For much of human history, athletes have inspired unity, strength, and respect. Popular culture idolizes athletes, and today that doesn’t just mean that their achievements are documented in books or that they are written about in newspapers’ it means that there are feature films made about them, that they star in reality shows, and have an unprecedentedly large number of followers on social media.
People are drawn to stories of perseverance. We feel and respond to the plight of aspiring athletes, struggling to represent their countries and pursue their dreams. That’s why we love watching sports and movies — anything that presents us with a tale of redemption or success. And we love watching the Olympics; the world comes together to compete in a healthy — and hopefully fair — competition, an event populated by dedicated, hard workers.
As 2016’s games in Rio begin, here is a quick look at some Olympics films, including true stories and side-splitting parodies.
“Cool Runnings” (Jon Turteltaub, 1993)
Jamaica’s first-ever bobsled team must battle expectations and inexperience as they take on uncharted, frozen territory: the Winter Olympics. Based loosely on a true story, “Cool Runnings” will make you laugh out loud and bite your nails — and you’ll have the bobsledders’ chant stuck in your head for weeks beyond viewing the film. “Feel the rhythm. Feel the rhyme. Get on up, it’s bobsled time!”
“Chariots of Fire” (Hugh Hudson, 1981)
A pair of runners prepare for the 1924 Summer Olympics in Paris. Set in the U.K. in the 1920s, the two young men differ in their religious beliefs — one a Christian, the other a Jew — but not in their desire to run and prove themselves.
“Without Limits” (Robert Towne, 1998)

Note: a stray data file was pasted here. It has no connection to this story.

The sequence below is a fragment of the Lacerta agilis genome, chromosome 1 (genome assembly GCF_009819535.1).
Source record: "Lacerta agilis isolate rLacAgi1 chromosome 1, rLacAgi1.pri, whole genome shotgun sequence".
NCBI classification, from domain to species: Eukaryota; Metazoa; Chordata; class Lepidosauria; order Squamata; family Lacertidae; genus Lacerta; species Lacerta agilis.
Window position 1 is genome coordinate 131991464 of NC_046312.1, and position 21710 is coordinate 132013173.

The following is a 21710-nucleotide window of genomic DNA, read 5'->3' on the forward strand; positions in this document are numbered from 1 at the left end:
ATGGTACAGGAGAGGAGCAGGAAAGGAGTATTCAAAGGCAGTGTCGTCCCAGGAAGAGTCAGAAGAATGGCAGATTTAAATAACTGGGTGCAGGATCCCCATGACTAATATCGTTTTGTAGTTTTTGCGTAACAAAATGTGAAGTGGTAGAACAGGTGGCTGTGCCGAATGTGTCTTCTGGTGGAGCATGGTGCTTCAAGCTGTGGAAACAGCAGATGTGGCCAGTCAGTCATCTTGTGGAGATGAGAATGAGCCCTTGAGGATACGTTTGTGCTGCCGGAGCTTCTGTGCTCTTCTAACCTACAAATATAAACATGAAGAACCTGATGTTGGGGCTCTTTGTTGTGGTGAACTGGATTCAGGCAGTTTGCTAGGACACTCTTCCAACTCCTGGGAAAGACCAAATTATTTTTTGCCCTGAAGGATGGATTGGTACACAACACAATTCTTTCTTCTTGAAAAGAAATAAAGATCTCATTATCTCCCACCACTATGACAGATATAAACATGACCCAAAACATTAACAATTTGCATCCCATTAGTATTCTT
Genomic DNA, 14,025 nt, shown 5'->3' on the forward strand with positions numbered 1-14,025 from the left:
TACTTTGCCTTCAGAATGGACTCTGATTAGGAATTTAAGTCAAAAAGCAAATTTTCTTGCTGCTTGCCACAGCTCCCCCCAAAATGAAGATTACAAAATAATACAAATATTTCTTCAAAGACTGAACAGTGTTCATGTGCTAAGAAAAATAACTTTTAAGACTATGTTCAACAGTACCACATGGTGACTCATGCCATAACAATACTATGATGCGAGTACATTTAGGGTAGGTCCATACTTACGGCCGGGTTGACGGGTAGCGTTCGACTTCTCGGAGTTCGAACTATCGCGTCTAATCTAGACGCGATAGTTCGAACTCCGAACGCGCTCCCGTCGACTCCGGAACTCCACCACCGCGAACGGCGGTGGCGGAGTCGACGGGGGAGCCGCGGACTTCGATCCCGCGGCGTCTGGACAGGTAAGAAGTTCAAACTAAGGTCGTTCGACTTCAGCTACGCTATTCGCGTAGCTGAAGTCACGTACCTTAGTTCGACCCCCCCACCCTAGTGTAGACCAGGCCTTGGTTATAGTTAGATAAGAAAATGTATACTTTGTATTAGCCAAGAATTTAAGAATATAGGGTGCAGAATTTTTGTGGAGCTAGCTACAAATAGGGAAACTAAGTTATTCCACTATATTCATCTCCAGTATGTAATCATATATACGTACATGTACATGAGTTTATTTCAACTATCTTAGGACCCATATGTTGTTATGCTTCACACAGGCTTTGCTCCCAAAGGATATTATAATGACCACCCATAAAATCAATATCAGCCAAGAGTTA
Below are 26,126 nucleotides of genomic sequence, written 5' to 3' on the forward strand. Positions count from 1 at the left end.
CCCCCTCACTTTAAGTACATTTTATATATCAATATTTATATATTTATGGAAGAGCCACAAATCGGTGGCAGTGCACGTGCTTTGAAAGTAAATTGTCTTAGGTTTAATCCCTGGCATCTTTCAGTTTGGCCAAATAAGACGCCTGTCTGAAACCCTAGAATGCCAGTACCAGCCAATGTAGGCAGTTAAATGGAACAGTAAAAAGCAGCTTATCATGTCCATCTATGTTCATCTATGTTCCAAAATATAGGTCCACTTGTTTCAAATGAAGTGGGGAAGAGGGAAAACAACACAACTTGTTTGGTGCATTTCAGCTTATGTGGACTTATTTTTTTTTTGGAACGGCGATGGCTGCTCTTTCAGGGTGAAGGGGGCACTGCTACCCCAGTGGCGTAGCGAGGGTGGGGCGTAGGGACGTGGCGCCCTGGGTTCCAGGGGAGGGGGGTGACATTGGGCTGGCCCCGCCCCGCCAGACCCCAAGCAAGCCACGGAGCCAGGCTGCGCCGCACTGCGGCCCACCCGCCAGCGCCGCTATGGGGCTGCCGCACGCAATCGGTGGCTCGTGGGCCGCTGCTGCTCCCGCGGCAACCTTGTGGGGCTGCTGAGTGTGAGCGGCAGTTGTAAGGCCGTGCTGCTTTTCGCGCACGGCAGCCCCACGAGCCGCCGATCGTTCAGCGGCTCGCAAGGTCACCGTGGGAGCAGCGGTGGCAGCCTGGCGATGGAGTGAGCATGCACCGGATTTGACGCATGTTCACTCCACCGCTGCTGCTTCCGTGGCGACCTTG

“Without Limits” is one of several feature films that tell the biographical story of Olympic runner Steve Prefontaine. Often credited as one of the media stars who inspired the 1970’s “running boom,” Prefontaine was a national record holder and star. He died shortly after his career began,at age 24, in a tragic driving incident. About 20 years after his death, the film industry took great interest in his life.
“Blades of Glory” (Josh Gordon & Will Speck, 2007)
Two male figure skaters are banned from the sport after tying for a gold medal and getting into a fist fight. Figuring out that they can enter later competitions as a pair, they revive their skating careers and shock the world with their excruciatingly odd yet impressive routines. This is a classic Will Ferrell comedy and a nice way to get some chuckles while feasting the eyes on what appears to be some excellent figure skating.
“Munich” (Steven Spielberg, 2005)
Based on Operation Wrath of God, the Israeli counterterrorism mission carried out in retaliation for the 1972 massacre at the Summer Olympics, “Munich” is a political action film. It is also an acclaimed and lesser-known Spielberg movie. Though this telling of the operation is fictional, critics say that its general depiction of events is historically accurate — sans the parts left out, dramatized, or treated with creative liberty.